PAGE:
Yes, we said pool table and we meant it. And that’s exactly what we did for BetUK in the LeoVegas office, who can now play a game of pool while brainstorming new ideas!

Mixed-use areas allow people to approach work or chat in new ways, in whichever manner they’re most comfortable. You could pop down some floor cushions and beanbags, sofa areas, a good old (but shiny and new) coffee machine… All of these aren’t going to be only used for forced meeting times, but rather will let staff members work individually in each other’s presence, perhaps starting up conversations and problem-solving together in a natural way.

Two of the most common ways of offering this include either with a Huddle Room or a Collision Room. Huddle rooms include a mix of tools (whiteboards, computer screens, books etc). The core objective should be to ease communication and processes as people gather to discuss ideas.

Collision rooms are communal spaces, strategically placed so people can gather to take breaks. People often run into each other over lunch, at the coffee machine or even when they pop out for a breath of fresh air. These are places they can relax and recharge, but also where they can connect with their team in new ways, after from their tasks. Ideas are actually spontaneously generated at these points, making them well worth the investment.

We’ve also chatted about this previously in our Guide-to Creating Collaboration Zones in An Office Environment.

Grab a stool! These centralised spaces offer the Circus PPC team increased opportunities for socialisation and collaborative working.

  • Have the right tools and tech

Sounds obvious perhaps, but it’s worth saying; you really need to ensure you have the appropriate technology in place to enable your team to get things done, including collaborative working. Embrace technological advances and communication tools, support information sharing, virtual brainstorming and efficient, shareable project management software.

Don’t forget about those who aren’t in the office too! Cloud-based software and up-to-date virtual meeting capabilities are essential these days, along with making sure your staff have any devices they may need to stay in touch with their team.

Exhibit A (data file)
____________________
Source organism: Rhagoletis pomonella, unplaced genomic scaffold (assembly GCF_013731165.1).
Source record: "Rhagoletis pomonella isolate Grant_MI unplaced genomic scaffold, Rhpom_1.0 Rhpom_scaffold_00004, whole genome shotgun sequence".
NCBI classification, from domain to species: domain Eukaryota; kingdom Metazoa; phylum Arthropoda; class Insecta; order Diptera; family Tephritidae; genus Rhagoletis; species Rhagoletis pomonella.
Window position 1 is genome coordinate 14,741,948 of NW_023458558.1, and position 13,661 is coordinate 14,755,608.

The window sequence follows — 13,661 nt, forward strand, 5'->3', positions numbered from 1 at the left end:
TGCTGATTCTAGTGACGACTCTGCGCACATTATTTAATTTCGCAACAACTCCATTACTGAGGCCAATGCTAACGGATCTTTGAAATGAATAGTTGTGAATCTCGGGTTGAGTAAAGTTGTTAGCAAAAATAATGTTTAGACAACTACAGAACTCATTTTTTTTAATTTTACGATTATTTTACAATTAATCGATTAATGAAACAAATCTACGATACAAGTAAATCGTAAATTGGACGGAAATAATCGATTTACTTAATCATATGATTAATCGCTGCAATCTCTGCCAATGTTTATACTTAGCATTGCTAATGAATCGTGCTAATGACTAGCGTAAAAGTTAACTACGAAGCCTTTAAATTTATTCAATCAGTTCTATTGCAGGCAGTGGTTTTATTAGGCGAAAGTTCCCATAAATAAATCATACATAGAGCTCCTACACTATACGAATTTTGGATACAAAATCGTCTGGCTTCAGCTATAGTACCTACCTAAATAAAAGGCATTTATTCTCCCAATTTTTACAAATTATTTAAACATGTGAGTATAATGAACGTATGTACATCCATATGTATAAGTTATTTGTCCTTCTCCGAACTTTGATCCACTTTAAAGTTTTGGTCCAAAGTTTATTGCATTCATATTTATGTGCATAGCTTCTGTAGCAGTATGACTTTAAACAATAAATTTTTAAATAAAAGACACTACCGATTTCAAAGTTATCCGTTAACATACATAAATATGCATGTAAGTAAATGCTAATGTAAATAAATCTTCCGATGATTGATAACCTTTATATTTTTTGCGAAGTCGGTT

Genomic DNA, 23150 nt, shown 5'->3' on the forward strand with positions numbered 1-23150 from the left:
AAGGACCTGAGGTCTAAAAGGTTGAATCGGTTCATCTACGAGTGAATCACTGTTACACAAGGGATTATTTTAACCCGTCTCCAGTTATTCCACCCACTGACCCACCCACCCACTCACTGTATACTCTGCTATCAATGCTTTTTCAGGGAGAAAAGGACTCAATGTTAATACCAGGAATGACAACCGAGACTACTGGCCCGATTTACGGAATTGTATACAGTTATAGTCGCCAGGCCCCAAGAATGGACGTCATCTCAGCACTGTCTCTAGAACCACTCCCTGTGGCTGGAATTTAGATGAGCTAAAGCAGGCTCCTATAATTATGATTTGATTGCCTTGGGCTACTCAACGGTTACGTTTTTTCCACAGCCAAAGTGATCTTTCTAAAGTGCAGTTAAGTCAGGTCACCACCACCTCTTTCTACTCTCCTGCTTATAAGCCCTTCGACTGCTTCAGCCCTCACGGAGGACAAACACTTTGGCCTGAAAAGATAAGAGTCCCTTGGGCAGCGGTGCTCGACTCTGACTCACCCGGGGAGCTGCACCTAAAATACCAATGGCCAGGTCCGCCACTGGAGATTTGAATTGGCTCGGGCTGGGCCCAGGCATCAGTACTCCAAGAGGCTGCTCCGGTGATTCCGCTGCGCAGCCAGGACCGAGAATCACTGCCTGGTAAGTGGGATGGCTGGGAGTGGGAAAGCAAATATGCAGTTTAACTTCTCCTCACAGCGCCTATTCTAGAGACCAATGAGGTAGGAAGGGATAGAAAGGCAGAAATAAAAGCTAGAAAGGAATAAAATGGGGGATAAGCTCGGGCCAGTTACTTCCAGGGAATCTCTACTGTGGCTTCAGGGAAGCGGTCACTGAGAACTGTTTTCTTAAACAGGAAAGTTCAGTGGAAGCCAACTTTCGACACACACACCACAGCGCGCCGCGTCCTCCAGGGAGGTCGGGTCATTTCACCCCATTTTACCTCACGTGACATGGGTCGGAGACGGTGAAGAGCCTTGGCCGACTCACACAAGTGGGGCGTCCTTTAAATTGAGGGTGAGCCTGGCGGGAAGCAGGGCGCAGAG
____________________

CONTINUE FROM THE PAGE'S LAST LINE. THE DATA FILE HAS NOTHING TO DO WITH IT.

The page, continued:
• Seek out moveable furniture

As mentioned above, there are so many items and products on the market at the moment and new designs are being released all the time that will promote and aid collaborative working especially. You can also add wheels to just about anything!

Your people need a dynamic space that can keep up with them and adapt at a moment’s notice. They’ll likely need the freedom to be able to hack or reconfigure a space to suit a certain conversation or moment. Fixed, older furniture won’t be able to do the job. 

People do some of their best work while standing, as they’re more energised and focused, so alternative furnishings that cater for that will also boost productivity, such as standing desks (or ideally adjustable ones!).

  • And don’t forget to balance ‘us’ with ‘me’

Allow for work that isn’t collaborative too! I know we’ve just waxed lyrical about the perks of collaborative working, but the best way to facilitate that in the office also includes spaces to retreat to when a worker wants quiet, head-down time. 

Bear in mind that not everyone works in the same way, or on the same tasks, all of the time. Individual focus is important too. The most successful offices cater for both ways of working, cleverly balancing the ‘us’ time with ‘me’ time, so leave space for quieter, more secluded spots too.

We’ve made it super easy for the staff at Firmenich to find a comfortable spot for either collaborative or solo working in their newly completed office.


Ready to boost collaboration in your office?

Great! Now you know that working on an open and creative culture will encourage increased involvement and motivate the team, causing more ideas to come forward, and all this can be done through effective interior design in the office.

Ben Johnson Interiors can help you devise a strategy that best suits your people and your company, allowing for collaboration to happen in organic ways. Explore our services or get in touch to find out more.